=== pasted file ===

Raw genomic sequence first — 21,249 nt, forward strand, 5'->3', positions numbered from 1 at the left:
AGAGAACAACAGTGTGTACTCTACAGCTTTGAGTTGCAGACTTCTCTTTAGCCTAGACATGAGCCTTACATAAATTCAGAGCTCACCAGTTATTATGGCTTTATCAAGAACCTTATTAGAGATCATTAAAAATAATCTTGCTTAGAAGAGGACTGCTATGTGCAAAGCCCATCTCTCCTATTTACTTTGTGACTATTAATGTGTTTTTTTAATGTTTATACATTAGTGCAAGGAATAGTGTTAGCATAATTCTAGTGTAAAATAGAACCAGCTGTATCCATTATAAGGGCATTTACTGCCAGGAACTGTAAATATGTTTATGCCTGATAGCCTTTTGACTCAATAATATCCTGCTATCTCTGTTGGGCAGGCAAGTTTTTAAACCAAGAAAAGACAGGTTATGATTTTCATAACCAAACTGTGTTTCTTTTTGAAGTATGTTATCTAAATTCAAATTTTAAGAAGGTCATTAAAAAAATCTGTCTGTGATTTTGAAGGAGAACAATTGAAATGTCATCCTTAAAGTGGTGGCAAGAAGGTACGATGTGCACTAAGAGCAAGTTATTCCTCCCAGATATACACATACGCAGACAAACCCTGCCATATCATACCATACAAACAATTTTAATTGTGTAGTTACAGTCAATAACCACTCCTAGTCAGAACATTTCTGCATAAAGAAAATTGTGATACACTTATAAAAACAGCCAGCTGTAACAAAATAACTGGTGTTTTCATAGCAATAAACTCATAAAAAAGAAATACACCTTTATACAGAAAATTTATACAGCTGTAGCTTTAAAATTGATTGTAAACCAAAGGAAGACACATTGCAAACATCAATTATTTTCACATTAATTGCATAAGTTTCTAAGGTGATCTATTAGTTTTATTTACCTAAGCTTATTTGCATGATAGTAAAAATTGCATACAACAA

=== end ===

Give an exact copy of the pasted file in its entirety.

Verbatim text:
Raw genomic sequence first — 21,249 nt, forward strand, 5'->3', positions numbered from 1 at the left:
AGAGAACAACAGTGTGTACTCTACAGCTTTGAGTTGCAGACTTCTCTTTAGCCTAGACATGAGCCTTACATAAATTCAGAGCTCACCAGTTATTATGGCTTTATCAAGAACCTTATTAGAGATCATTAAAAATAATCTTGCTTAGAAGAGGACTGCTATGTGCAAAGCCCATCTCTCCTATTTACTTTGTGACTATTAATGTGTTTTTTTAATGTTTATACATTAGTGCAAGGAATAGTGTTAGCATAATTCTAGTGTAAAATAGAACCAGCTGTATCCATTATAAGGGCATTTACTGCCAGGAACTGTAAATATGTTTATGCCTGATAGCCTTTTGACTCAATAATATCCTGCTATCTCTGTTGGGCAGGCAAGTTTTTAAACCAAGAAAAGACAGGTTATGATTTTCATAACCAAACTGTGTTTCTTTTTGAAGTATGTTATCTAAATTCAAATTTTAAGAAGGTCATTAAAAAAATCTGTCTGTGATTTTGAAGGAGAACAATTGAAATGTCATCCTTAAAGTGGTGGCAAGAAGGTACGATGTGCACTAAGAGCAAGTTATTCCTCCCAGATATACACATACGCAGACAAACCCTGCCATATCATACCATACAAACAATTTTAATTGTGTAGTTACAGTCAATAACCACTCCTAGTCAGAACATTTCTGCATAAAGAAAATTGTGATACACTTATAAAAACAGCCAGCTGTAACAAAATAACTGGTGTTTTCATAGCAATAAACTCATAAAAAAGAAATACACCTTTATACAGAAAATTTATACAGCTGTAGCTTTAAAATTGATTGTAAACCAAAGGAAGACACATTGCAAACATCAATTATTTTCACATTAATTGCATAAGTTTCTAAGGTGATCTATTAGTTTTATTTACCTAAGCTTATTTGCATGATAGTAAAAATTGCATACAACAA